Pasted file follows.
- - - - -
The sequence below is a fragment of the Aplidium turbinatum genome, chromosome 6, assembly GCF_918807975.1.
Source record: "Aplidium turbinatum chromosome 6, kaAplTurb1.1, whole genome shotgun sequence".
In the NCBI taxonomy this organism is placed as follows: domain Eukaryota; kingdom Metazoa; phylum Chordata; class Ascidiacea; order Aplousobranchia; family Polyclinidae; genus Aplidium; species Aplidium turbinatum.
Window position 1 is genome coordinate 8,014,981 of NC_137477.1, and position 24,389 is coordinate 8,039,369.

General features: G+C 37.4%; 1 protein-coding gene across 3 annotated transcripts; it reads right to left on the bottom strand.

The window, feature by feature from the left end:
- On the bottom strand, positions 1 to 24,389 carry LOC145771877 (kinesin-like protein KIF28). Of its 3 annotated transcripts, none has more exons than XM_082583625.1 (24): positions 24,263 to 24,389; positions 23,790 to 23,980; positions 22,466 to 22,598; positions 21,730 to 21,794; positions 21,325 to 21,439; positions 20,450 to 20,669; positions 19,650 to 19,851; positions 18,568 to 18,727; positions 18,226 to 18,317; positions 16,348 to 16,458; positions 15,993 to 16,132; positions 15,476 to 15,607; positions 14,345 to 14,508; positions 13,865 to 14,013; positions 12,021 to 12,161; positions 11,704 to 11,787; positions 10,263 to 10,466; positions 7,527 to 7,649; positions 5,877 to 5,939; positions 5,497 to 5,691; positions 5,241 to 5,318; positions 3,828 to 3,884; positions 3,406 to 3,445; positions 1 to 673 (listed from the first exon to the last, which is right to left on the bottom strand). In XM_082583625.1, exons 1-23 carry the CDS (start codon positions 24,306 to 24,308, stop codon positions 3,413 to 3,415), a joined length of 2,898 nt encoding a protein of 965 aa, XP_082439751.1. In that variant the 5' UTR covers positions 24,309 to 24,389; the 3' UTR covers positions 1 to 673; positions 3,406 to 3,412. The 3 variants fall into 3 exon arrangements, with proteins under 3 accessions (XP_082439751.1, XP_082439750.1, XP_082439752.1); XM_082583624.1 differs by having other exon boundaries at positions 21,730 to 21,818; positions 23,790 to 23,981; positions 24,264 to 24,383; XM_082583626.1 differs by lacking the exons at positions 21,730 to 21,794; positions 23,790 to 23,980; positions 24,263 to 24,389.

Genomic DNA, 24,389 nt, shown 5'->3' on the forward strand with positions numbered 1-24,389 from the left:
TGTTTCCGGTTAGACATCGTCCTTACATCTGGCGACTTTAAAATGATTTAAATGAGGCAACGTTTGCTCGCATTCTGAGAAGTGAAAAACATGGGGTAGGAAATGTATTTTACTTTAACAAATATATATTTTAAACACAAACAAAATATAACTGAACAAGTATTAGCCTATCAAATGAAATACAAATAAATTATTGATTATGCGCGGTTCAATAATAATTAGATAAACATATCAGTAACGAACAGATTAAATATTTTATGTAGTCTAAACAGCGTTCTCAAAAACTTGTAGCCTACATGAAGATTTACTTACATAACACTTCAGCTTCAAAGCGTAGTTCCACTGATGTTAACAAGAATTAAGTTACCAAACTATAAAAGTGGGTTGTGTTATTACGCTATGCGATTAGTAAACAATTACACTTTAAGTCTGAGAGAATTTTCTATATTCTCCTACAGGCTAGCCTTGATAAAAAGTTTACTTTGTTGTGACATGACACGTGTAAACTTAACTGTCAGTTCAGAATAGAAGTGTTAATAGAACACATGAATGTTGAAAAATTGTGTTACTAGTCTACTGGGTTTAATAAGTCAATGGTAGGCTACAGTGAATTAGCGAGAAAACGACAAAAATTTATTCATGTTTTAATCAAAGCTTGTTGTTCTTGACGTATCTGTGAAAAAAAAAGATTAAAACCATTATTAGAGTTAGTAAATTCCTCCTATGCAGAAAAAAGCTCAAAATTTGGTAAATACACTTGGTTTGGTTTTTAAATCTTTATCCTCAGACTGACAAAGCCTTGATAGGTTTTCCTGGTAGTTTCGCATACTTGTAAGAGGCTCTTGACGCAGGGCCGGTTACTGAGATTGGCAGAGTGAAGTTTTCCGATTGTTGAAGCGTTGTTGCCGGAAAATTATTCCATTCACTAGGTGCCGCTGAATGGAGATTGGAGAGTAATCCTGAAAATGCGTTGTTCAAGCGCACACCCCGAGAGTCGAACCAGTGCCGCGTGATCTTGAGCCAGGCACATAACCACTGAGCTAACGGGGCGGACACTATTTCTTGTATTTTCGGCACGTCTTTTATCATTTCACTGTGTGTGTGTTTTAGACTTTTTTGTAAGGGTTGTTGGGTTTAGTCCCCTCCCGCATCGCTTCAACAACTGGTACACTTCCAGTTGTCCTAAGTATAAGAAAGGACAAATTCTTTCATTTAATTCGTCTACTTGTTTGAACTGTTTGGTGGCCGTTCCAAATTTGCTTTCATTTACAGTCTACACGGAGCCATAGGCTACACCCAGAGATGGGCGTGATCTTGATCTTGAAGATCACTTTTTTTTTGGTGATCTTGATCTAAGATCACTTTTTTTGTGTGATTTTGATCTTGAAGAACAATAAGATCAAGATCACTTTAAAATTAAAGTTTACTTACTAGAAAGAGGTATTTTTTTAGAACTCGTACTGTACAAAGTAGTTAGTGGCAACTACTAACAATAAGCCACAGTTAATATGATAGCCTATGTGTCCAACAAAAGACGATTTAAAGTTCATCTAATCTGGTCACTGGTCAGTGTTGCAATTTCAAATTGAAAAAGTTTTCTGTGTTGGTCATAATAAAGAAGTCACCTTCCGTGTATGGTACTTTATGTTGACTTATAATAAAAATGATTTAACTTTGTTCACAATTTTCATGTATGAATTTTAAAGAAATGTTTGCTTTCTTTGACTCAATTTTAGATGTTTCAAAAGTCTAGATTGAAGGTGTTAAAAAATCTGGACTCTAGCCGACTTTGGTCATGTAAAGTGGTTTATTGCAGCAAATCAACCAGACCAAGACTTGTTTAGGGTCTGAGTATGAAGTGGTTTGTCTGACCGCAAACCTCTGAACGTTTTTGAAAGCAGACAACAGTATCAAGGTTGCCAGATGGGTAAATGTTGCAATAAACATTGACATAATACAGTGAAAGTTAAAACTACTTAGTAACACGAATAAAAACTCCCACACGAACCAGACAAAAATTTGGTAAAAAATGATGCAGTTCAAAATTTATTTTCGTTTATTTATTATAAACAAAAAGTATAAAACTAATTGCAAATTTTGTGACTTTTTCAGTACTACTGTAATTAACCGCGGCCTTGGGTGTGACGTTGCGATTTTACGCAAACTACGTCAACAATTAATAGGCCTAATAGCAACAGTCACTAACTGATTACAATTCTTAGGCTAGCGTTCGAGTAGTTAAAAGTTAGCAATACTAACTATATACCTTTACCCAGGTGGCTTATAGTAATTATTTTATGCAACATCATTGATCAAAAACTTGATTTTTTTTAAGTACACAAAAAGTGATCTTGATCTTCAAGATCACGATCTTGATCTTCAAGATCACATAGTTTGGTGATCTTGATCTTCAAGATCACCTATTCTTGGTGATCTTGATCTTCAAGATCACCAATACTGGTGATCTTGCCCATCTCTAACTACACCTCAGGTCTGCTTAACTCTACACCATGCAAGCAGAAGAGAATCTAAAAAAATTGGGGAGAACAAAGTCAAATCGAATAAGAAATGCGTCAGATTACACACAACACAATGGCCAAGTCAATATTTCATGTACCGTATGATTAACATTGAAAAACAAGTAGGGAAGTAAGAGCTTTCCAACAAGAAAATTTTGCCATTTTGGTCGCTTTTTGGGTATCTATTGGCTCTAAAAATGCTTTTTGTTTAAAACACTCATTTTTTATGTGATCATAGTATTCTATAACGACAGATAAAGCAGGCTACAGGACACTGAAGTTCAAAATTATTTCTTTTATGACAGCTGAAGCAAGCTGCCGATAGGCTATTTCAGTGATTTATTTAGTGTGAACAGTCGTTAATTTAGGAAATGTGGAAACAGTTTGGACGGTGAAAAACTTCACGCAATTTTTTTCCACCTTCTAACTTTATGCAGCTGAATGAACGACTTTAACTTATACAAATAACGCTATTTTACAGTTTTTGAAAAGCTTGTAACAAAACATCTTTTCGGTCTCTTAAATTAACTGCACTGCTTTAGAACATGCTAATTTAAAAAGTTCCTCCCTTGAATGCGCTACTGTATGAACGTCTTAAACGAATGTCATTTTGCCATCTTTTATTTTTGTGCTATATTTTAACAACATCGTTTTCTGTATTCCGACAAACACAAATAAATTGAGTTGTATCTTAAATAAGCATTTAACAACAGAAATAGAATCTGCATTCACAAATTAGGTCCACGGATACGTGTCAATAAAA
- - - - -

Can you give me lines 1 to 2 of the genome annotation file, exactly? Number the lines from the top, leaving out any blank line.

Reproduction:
The sequence below is a fragment of the Aplidium turbinatum genome, chromosome 6, assembly GCF_918807975.1.
Source record: "Aplidium turbinatum chromosome 6, kaAplTurb1.1, whole genome shotgun sequence".